This film focuses on the beauty of Mexican cooking. The main character, Tita, is the youngest of three daughters in a traditional Mexican family. She is madly in love with Pedro, but her controlling mother prevents their marriage from happening. Eventually Pedro marries Tita’s older sister. The young woman is so heartbroken that she starts expressing her feelings through the food she cooks, infecting everyone who eats it with her emotions. That is when she discovers her cooking has magical effects.
Authentic food and its power to absorb emotions play the main role in “Like Water for Chocolate”. However, many are convinced that the recent improvement in technology made the process of cooking less empathic. In fact, how can a restaurant chef “infect” his customers with his or her passion for food if every ingredient has to go through a production line with dozens of electric machines or individuals? According to Professor Michael Boland of the University of Minnesota “seeking to preserve…cultural integrity” is now one of the main trends in the restaurant industry. It answers to people's request for more authentic ways to spend their time and traditionally prepared food.
This animated Disney cartoon is a humorous tale about Remy the rat, who dreams of becoming a famous chef. The character indeed has an incredible talent for cooking and eventually becomes friends with Linguini, a garbage boy, that works at a famous restaurant in Paris. One day the young man discovers Remy’s unbelievable talent. The two unite themselves and work their way to the top, conquering the world of French fine dining!
This Disney film clearly highlights one of the most important challenges of the hospitality industry: competition. It is very difficult for a restaurant to develop and maintain a high reputation, satisfy the majority of clients and withstand negative comments of food critics. A restaurant must know how to market itself, as well as differentiate itself from its competitors. Sometimes, providing high class services and preparing unique dishes for customers is not enough. In “Ratatouille” the exceptional quality of food and Remy’s passion and talent are what made the restaurant stand out.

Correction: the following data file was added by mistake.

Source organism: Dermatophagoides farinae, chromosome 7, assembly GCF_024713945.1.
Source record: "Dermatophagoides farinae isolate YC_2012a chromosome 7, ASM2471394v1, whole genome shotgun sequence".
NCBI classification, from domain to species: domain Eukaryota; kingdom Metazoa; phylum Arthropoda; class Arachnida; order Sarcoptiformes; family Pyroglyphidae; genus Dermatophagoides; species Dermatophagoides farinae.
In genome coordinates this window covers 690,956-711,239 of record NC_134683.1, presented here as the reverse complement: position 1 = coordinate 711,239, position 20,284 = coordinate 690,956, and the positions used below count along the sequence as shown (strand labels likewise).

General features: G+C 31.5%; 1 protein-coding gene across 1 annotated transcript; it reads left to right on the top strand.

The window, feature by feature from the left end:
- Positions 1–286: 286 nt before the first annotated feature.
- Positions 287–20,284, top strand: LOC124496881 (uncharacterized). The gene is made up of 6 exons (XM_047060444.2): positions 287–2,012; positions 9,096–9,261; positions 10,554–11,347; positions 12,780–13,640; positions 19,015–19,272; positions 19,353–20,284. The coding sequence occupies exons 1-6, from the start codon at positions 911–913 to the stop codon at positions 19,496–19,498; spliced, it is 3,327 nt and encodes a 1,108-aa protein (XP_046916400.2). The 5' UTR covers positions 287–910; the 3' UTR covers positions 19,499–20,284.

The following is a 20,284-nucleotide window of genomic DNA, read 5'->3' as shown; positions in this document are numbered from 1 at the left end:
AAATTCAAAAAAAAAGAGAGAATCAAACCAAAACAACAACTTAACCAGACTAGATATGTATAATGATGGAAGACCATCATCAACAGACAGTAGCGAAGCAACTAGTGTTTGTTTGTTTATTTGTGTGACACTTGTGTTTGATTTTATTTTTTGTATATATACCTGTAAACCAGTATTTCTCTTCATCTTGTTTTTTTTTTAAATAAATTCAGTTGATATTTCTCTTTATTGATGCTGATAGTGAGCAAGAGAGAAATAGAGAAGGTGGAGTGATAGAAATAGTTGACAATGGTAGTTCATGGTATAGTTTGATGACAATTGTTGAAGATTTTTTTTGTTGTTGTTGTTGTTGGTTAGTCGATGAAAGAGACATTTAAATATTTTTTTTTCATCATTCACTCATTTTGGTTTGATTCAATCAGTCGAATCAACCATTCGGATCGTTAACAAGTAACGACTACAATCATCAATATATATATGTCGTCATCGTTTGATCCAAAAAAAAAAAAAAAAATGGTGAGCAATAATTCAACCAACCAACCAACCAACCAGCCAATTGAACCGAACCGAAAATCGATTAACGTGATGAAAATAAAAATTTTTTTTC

The movie focuses on Jenna, a young and beautiful woman whose life prospects nobody envies. She works as a waitress in a sloppy diner, hoping to one day collect enough money and leave her abusive and controlling husband. Jenna makes amazing pies, which recipes are inspired by the circumstances of her life and her feelings. An unwanted pregnancy changes the course of events and makes Jenna take matters in her own hands. It is a story of a brave, sharp woman that goes through all the difficulties of her job and personal life to start over and provide for her child.
Professionals in the hospitality and tourism industry are often faced with emotional dissonance. In fact, personal exhaustion can be a reason of poor performance at work in all industries but for the hospitality worker coping with problems that arise from the conflict between experienced and expressed emotions is directed by two rules: the “customer is always right” and “always smile”!
This article was first published on the EHL blog.